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More Diverse Group of Federal Judges Expected Under Biden

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Under the Trump administration, 234 judges were appointed to the federal bench. (Joe Wolf/Flickr)
Under the Trump administration, 234 judges were appointed to the federal bench. (Joe Wolf/Flickr)
 By Eric Tegethoff - Producer, Contact
May 4, 2021

SEATTLE -- The change from the Trump to Biden administrations means a different approach to appointing federal judges.

President Donald Trump inherited more than 100 vacancies because Senate Majority Leader Mitch McConnell refused to confirm most of President Barack Obama's appointments in his final two years in the White House.

Trump proceeded to have 234 judges confirmed to lifetime appointments under Article III of the Constitution during his term, more than a quarter of federal judge positions.

Maria Diamond, a Seattle attorney who serves as a representative for Washington and board member of the American Association for Justice, said the overwhelming majority were white and male, but President Joe Biden plans to change that.

"We are best served as a society when our judiciary reflects the broad diversity and experience[s] and perspective[s] that we have," Diamond contended.

Eighty-four percent of the judges confirmed under Trump were white, compared with 63% under Obama, according to the American Constitution Society. More than three-quarters were male.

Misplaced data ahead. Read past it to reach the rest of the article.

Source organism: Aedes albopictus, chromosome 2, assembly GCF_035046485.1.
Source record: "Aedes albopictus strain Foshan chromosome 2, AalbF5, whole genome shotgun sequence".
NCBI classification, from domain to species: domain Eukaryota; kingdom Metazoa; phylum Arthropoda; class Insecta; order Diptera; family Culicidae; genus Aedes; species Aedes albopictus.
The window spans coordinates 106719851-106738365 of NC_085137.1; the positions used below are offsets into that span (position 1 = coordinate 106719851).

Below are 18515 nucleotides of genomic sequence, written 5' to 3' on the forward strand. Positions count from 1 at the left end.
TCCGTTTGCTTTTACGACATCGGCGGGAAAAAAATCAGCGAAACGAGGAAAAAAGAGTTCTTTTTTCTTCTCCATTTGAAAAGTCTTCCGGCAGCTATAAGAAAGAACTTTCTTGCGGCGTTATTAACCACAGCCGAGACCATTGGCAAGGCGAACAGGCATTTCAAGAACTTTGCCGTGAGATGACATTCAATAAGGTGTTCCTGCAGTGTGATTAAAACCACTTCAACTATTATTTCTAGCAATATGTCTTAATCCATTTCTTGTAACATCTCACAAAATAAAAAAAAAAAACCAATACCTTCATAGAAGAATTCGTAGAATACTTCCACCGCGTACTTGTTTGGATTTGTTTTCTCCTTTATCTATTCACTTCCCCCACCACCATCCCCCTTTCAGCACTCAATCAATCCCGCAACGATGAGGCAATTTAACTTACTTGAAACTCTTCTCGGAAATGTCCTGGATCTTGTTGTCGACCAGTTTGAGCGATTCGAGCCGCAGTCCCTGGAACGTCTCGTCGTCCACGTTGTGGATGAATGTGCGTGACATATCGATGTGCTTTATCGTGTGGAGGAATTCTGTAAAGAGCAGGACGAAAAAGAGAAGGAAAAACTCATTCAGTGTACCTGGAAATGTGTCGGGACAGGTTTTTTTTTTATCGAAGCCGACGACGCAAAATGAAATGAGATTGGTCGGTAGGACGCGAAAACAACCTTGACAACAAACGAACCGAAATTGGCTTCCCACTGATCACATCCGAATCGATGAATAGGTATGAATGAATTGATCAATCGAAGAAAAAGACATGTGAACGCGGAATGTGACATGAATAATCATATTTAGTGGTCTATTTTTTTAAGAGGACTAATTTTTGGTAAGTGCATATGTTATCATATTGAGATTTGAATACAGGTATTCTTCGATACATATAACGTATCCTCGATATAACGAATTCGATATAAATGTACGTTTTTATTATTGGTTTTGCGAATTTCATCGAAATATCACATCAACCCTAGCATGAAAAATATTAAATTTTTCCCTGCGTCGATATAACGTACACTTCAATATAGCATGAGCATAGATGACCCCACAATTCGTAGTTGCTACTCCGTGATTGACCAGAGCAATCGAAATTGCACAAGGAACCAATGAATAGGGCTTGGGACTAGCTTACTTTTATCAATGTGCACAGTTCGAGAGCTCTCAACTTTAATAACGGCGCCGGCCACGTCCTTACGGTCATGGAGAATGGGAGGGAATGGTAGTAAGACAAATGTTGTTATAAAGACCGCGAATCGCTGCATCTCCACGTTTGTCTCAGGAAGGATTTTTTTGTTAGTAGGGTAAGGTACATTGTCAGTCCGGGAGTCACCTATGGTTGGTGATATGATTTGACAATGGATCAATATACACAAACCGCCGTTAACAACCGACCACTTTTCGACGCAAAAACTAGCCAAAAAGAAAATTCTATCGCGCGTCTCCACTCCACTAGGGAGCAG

Critics also noted a handful of Trump picks lacked experience. McConnell said the record number of appointments under Trump is one of his greatest achievements in office.

Biden's first two nominations for district judgeships in Washington state are bucking the trend of the last administration. Not only are they more diverse, but they also have different professional experience than many Trump appointees.

Diamond pointed out most hailed from backgrounds defending corporations, but stressed Biden has expressed a desire to appoint folks from historically underrepresented sectors.

"That would include public defenders, civil-rights and legal-aid attorneys, attorneys who represent workers, who represent consumers, who represent families," Diamond outlined.

Diamond added these choices aren't abstract. While many think about a president's duty appointing Supreme Court justices, she explained district court judges will make decisions on issues that affect everyone, including gun control, voting rights and environmental justice.

"It will be, for the most part, the lower courts who rule on those," Diamond confirmed. "It's a very small percentage of cases that make their way up on appeal and ultimately to the Supreme Court."

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